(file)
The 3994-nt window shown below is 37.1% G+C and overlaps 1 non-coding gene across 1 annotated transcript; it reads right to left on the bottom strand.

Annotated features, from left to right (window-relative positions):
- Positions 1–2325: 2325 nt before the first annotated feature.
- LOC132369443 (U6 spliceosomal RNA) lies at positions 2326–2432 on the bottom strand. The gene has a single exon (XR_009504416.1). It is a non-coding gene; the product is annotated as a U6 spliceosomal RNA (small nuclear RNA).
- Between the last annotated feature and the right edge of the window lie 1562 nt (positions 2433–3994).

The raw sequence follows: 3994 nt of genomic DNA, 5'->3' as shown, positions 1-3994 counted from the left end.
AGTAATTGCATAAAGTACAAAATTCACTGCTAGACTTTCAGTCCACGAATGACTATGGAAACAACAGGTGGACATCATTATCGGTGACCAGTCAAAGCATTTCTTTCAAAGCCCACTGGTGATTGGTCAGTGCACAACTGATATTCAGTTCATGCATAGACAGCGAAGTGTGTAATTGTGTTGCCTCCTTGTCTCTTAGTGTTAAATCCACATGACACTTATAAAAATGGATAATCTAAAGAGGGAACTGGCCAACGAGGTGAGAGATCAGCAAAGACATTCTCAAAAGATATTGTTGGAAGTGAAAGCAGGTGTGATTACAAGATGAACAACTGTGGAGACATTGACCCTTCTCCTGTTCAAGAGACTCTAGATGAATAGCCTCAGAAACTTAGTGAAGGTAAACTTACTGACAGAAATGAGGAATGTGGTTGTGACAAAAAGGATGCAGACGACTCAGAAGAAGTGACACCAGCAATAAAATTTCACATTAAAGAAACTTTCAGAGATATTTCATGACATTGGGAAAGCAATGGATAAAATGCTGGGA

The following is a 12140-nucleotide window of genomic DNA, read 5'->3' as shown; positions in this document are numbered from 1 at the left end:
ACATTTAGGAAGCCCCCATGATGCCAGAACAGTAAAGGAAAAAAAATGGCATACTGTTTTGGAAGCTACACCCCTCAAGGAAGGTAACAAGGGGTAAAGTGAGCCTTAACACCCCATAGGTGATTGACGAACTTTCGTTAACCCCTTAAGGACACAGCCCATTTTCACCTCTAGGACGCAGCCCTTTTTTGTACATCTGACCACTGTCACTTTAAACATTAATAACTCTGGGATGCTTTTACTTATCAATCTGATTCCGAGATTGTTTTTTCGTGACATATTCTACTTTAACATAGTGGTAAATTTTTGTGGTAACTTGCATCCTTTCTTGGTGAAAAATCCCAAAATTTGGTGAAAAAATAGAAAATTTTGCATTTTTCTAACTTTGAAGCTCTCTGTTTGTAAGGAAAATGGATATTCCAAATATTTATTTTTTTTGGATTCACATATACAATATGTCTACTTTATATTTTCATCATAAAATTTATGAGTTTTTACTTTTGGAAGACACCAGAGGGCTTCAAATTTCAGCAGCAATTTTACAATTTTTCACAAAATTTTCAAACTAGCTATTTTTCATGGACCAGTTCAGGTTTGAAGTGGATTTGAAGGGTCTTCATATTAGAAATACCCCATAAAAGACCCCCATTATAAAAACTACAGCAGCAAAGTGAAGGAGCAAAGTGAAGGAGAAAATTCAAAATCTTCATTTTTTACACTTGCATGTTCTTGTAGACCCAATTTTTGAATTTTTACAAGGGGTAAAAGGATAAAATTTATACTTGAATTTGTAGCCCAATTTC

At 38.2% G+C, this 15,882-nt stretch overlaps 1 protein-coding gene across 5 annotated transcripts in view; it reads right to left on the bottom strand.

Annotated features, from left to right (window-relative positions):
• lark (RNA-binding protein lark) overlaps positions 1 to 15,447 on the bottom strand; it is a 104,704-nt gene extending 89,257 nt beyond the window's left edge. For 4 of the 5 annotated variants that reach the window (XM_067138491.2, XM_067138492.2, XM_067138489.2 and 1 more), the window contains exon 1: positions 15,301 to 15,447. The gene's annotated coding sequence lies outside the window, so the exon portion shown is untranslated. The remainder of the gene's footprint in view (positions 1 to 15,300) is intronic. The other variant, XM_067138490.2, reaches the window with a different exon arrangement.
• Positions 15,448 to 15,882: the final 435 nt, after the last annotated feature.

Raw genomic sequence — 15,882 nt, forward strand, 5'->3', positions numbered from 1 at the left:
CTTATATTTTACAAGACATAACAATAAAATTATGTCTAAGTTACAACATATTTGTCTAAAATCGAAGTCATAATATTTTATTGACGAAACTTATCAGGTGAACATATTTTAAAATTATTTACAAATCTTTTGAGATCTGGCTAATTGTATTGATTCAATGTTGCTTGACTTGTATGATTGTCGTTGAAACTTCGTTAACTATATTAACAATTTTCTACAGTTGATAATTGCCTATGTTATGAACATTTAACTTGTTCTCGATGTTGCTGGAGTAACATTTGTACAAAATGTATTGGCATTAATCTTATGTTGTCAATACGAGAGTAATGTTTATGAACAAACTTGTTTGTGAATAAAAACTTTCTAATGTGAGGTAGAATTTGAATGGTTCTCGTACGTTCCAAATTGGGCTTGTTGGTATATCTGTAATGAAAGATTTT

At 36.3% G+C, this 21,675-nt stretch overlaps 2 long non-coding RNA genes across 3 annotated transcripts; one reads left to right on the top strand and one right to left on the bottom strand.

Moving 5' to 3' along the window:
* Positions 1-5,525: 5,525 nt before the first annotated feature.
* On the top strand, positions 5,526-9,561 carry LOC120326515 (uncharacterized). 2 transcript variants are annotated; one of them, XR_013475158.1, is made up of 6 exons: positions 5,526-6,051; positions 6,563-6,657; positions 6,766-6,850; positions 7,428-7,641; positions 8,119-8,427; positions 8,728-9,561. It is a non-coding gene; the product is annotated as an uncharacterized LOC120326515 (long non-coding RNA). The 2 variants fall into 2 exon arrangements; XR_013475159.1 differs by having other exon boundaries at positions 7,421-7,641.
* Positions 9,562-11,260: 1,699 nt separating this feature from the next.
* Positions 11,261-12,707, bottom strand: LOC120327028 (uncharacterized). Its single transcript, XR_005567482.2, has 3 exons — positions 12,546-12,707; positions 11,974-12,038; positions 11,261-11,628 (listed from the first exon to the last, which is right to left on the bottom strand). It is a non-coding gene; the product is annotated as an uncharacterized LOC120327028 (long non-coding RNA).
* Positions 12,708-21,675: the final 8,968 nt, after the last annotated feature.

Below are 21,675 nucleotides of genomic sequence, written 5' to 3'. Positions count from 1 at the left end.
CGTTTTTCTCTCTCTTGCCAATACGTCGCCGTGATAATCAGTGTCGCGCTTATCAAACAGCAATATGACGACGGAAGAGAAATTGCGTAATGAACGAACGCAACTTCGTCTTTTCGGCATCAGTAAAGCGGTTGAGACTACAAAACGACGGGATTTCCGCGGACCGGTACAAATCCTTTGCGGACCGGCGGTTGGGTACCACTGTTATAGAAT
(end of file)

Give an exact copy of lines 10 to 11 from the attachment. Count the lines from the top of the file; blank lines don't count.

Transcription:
At 38.2% G+C, this 15,882-nt stretch overlaps 1 protein-coding gene across 5 annotated transcripts in view; it reads right to left on the bottom strand.

Annotated features, from left to right (window-relative positions):